Legal aspects of prophylaxis against contagious diseases in Norway with special regards to bluetongue disease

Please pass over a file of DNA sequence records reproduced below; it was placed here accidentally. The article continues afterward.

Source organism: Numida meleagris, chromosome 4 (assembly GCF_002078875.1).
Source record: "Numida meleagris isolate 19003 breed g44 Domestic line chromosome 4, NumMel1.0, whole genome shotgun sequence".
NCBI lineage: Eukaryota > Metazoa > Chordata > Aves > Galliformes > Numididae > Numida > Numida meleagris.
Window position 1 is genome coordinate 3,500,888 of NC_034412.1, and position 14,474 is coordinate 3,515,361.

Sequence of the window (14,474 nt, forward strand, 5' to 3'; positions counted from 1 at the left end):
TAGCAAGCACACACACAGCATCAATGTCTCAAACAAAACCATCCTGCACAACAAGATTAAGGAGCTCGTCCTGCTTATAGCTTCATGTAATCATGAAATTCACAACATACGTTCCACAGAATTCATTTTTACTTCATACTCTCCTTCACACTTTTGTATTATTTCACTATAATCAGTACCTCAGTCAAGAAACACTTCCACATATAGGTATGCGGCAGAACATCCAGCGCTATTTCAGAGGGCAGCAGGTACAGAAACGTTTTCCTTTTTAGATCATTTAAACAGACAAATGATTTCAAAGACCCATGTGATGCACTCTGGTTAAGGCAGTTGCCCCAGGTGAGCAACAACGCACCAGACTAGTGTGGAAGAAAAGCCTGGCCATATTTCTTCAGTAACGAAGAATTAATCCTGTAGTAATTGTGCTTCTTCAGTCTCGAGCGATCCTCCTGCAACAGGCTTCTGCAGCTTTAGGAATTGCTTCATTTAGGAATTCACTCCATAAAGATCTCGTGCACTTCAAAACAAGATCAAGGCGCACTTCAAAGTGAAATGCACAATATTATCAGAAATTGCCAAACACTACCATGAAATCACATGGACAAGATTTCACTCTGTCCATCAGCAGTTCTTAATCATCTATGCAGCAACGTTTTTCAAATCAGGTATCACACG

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The border control is one of the most important measures to be taken in order to prevent contagious diseases causing significant financial losses to enter a country. As a country free of such diseases Norway practices a strict border control. The EU has laid down directives of animal health and guarantees that are to apply for all the member states in order to make the intra-community trading as easy as possible. Ensuring equal requirements for all member states will result in safe, but free circulation among the member states. These directives are mainly laid down in the Council Directive 64/432/EEC of 26 June 1964 for bovine animals and the Council Directive 91/68/EEC of 28 January 1991 for ovine and caprine animals. These directives states that no animal is to leave the member state if it does not fulfill the requirements of the directive such as the requirements to proper ID; health certificate; the animal must not be under any restriction and so on. The Council Directive 64/432/EEC provides that if the member states or a region of the member state are practicing national surveillance programs for one or more diseases or if they are officially free of a disease these states may require additional demands to the import animals, a guarantee that the animals are officially free of that particular disease and the right to test the animals. Norway is a cooperative state with the EU and is therefore subject to these directives. However Norway is free to add additional requirements and all production animals in and imported to Norway are subject to the Norwegian laws and under this; the Food Act. The main regulations of import are found in the FOR 1998-12-31 nr. 1484: –“Regulations of control of import and export of living animals, semen and embryos and waste of animal origin within the EEA and import from third countries”. The biggest difference between intra-community trading in the EU and trading with Norway is that Norway requires a quarantine period. FOR 2002-06-27 nr 732 is about the regulations of preventing animal diseases and in its Chap. 3 § 8 the provisions for surveillance, isolation, and control are laid down. During this isolation period extensive testing of the animals is required done according to the FOR 2006-02-14 nr 199 - “Instructions to the NFSA and NFSA district offices concerning isolation and testing”. The goal of the Norwegian Livestock Industry’s Biosecurity Unit (KOORIMP), which is a cooperation between the biggest companies in the food production, is to improve the Norwegian products by adding additional requirements to the imported animals. Based on both the EU and the Norwegian legislation it can be concluded that this is a system that in theory gives very good food safety, however both the EU and Norway are totally dependent on serious actors in the market, from the farmer and all the way up the production line to the final product. The veterinarians have an especially importing role ensuring good animal health and food safety because we are present all the way and have the authority to solve problems that may arise along the way. It could have been expected to find quite big differences in the legislation of the EU compared to the Norwegian one, however there are not. The only really big difference is the requirement of isolation of production animals being imported in to Norway, a requirement forbidden in the intra-community trading in the EU. Norway is a small country that has borders only to Russia, Finland and Sweden. Our climate is cold and quite hostile to potential vectors of several diseases and in this way the country is lucky because it partly gives it a natural protection. It is a big and important job to do in ensuring that the good animal health status stays this way. The current legislation makes importing animals quite complicated for the importer; however, importing semen/embryos is not as difficult. This is a fact that is quite important because we need new genes in order to continuously develop and improve our production animals. The bluetongue virus has been spreading drastically in Europe the last decades causing great losses before the vaccine against BTV-8 was introduced in 2008. In order to control this disease the member states of the EU, EFTA and EEA laid down directives to be followed. The main directive is the 2000/75/EC of November 2000 laying down specific provisions for the control and eradication of Bluetongue. Surveillance is an important measure in order to control the disease and in 2007 the surveillance of the vector Culicoides spp. started in Norway.In 2008, in addition to the surveillance of the vector, the direct surveillance of animals started. This was done by passive clinical observation of the animals and active serological testing of both milk and blood samples. Due to this surveillance program the virus was detected the 20th of February 2009. The extent of the outbreak was 4 infected herds and in all 33 animals. The source of infection was never exactly determined but the Norwegian Veterinary Institute (NVI) strongly suspects the source to be infected Culicoides vectors carried by the wind from Denmark or Sweden in August-October 2008. The geographical extent of the outbreak was limited to the southern part of Norway. After analyzing the results of the surveillance programs and the outbreak and taking the limited geographical extent and the relatively small number of animals infected in to account and also the time of year (out of the vectors active season) the outbreak was detected it was decided not to vaccinate against BTV-8. In the following years after the outbreak extensive surveillance was performed according to the Commission Regulation 1266/2007/EC on implementing rules for Council Directive 2000/75/EC as regards the control, monitoring, surveillance and restrictions on movements of certain animals of susceptible species in relation to bluetongue. No more BTV positive herds were detected in the two following years and from the 28th of March the NVI concluded that Norway could be considered as a BTV free state. The BTV outbreak gave Norway an opportunity to see how its system worked. It can be stated that the connection between the farmers and the veterinary authorities is good. There is a lot of information about the disease, routes of infection, clinical signs, measures to be taken and so on, on all the web pages the farmers visit. This is important because the information and communication is very important factors in eradicating a disease. The main way of directly monitoring the situation was testing the bulk milk of the herds in 10 counties in the southern part of Norway. This proved to be quite easy to execute because a big number of animals could be tested with a low amount of people having to be involved. The relevant BT legislation seems to be clear and exact hence one can react quickly if the virus is detected in an area. Vaccinationcould be one of the main measures to be taken to be able to control the BT disease, however,it could be effective and beneficial, as the Norwegian BT cases proved, not to do it. The situation was more or less under control when the decision was made and there were more arguments against vaccination than to vaccinate. The economical aspect is important and Norway did save a lot of money, however, the possibility to obtain a free status after two years if no more animals became positive was the most positive factor.